First SIV course – Meet Maxime Gilbert
Maxime, pilot since September 2019, started his practice with the UFO (single skin initiation course at Flyeo) and then switched to a Susi.
Today under the Airdesign Soar with a SupAir Strike cocoon, he ventures to Flyeo for his first SIV course with Fabien Blanco.
First day of SIV in your life as a pilot, could you tell us about your motivations for doing this type of course?
Fabien Blanco has been following me since I started flying a year ago, and we quickly discussed the need to do this type of course as part of a pilot’s progression, after spending a few hours in the air observing and experiencing various situations.
My personal motivations are the following:
- To kill fears, apprehensions and imaginations that distort the reality of the situation in flight and therefore make my reactions inappropriate.
- To better understand my wing, its movements outside the flight envelope and to understand the amplitude of the controls and movements.
- To experience “critical” situations (such as collapses) in an environment adapted to observation and accompanied by Fabien, in order to better recognise them and to get out of them efficiently when they occur in cross country.
Did you find it difficult to do the manoeuvres required? Any particular apprehension?
I was very apprehensive about this course. It was a surprising mixture of desire and fear. The hardest part was daring to take off for my first run, then honestly everything went very well, without violence or over-stress. You have to be concentrated to get the best out of each flight but Fab completely erases the anxiety of this kind of exercise thanks to his radio accompaniment and his presence on the ground.
I had no difficulty in carrying out the simple manoeuvres on this first day but each exercise required me to spend some time observing before being able to act. I think it’s linked to the way I learn and that everyone is different.
How did you feel about the first autorotations and accelerated collapses?
It was my very first autorotation today and we did several collapses before practicing, which made it a lot less stressful. You can feel the acceleration but the best thing is that once you recognise the situation, you realise that you can also get out of it quickly.
For accelerated collapses, the most brutal for me was the frontal, but once again, once the observation phase is over, if the situation is recognised you learn by active piloting to re-open the wing quickly (faster than if you let the wing re-open alone, which can be interesting in accelerated paths close to the ground). It will still require a lot of training but it’s starting to sink in.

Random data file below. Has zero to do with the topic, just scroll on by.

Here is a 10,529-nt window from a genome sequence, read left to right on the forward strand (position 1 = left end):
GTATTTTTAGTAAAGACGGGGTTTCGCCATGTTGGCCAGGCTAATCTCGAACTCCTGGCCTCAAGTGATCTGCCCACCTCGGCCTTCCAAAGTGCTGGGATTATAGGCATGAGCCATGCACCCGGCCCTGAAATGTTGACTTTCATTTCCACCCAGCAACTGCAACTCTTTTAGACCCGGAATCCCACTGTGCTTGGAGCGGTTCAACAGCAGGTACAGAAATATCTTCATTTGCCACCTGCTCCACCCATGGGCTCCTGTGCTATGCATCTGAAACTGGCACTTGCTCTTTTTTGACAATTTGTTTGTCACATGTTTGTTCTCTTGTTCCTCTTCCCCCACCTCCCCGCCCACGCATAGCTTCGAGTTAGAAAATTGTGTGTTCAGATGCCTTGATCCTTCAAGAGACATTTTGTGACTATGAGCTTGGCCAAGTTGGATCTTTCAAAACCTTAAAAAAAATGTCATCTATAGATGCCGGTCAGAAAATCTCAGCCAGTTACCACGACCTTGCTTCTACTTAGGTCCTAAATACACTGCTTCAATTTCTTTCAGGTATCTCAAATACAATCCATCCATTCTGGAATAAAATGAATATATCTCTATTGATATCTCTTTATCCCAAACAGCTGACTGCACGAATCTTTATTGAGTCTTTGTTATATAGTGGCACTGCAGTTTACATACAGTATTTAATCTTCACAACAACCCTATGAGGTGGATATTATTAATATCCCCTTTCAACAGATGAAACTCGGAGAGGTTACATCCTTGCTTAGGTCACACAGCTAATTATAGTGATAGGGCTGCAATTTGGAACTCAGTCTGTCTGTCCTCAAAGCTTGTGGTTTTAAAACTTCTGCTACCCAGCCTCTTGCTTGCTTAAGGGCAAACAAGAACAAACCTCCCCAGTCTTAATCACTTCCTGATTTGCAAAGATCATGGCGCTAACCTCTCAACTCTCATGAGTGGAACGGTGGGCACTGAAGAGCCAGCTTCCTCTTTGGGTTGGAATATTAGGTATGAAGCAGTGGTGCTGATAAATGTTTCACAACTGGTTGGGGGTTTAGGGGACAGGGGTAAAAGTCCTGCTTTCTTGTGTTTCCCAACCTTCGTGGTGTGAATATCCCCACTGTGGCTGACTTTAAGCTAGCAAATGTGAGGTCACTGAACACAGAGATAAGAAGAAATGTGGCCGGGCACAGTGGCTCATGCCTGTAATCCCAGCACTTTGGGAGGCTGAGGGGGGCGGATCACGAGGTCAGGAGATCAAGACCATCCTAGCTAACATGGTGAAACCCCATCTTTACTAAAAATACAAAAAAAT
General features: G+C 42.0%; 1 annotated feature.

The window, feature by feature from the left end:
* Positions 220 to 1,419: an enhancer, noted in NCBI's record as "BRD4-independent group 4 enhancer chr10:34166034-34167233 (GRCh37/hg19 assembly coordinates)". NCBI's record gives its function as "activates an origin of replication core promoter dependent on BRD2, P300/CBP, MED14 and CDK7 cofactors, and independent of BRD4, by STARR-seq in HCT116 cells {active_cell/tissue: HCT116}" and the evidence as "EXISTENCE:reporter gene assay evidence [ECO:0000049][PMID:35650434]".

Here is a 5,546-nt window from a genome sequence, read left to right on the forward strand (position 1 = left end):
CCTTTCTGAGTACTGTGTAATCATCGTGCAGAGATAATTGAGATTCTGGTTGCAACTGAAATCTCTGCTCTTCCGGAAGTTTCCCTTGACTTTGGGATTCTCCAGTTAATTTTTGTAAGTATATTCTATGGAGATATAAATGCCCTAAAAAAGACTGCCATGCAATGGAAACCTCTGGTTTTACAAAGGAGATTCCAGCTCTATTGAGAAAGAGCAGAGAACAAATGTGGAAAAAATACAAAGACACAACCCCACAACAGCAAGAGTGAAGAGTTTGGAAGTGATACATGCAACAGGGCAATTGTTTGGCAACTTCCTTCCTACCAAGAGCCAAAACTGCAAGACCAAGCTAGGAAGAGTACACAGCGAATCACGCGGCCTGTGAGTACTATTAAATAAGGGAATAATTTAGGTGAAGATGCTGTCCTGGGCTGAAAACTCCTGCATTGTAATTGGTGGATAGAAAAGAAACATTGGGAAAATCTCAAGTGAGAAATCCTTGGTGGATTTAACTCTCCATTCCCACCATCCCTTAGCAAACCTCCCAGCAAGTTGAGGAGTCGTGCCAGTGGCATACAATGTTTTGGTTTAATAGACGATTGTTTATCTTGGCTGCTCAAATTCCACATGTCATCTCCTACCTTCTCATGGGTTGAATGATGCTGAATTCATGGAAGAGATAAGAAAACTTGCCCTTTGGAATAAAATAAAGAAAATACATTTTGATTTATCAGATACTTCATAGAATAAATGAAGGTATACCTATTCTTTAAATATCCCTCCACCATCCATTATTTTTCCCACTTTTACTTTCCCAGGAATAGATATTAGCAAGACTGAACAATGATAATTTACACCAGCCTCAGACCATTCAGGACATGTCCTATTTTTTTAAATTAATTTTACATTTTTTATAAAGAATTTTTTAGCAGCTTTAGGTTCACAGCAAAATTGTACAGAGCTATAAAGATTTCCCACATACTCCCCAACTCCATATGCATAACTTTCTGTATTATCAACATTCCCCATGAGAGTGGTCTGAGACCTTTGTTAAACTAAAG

A rather cross country profile then, do you think that Flyeo has succeeded in giving you new keys for your next long flights?
Certainly, thanks to this day spent with the Flyeo team and guided by Fabien, I’ve added new situations to my ‘catalogue of situations to recognise’ so that I can be reactive and fair in my piloting if it should happen in cross-country. However, there is still a lot of work to be done, to repeat these situations in order to refine the piloting, so that it is no longer just a mechanical response, but a precise dosage according to the situation and the wing’s feedback.
I have the impression that the school will soon see you again for a next SIV, a goal for future runs over the lake?
Yes, we’re going back with a group of pilot friends next week for 3 days and I can’t wait! We will continue with the flight incidents, in order, as I said above, to refine the recognition of situations and piloting, and then we will certainly look at dynamic collapses, perhaps wings and / or stalls.
Thank you for helping to demystify the SIV courses, a word to add for the new pilots who are still hesitating to take off for a SIV?
I wish all young pilots the chance to do an SIV. It is a privileged moment to learn, understand and demystify many of the situations that we encounter in flight.
To speak more specifically about the SIVs offered by Flyeo, I believe that Fab has acquired, in addition to his immense know-how, an experience with his students that allows him to help each pilot progress at his own pace. He knows when to push us and when to hold us back, and has the right words, which completely removes the violent nature of the exercises proposed.
”Thanks again for taking the time to answer this interview.Lorenza
Have fun at the next SIV and see you soon!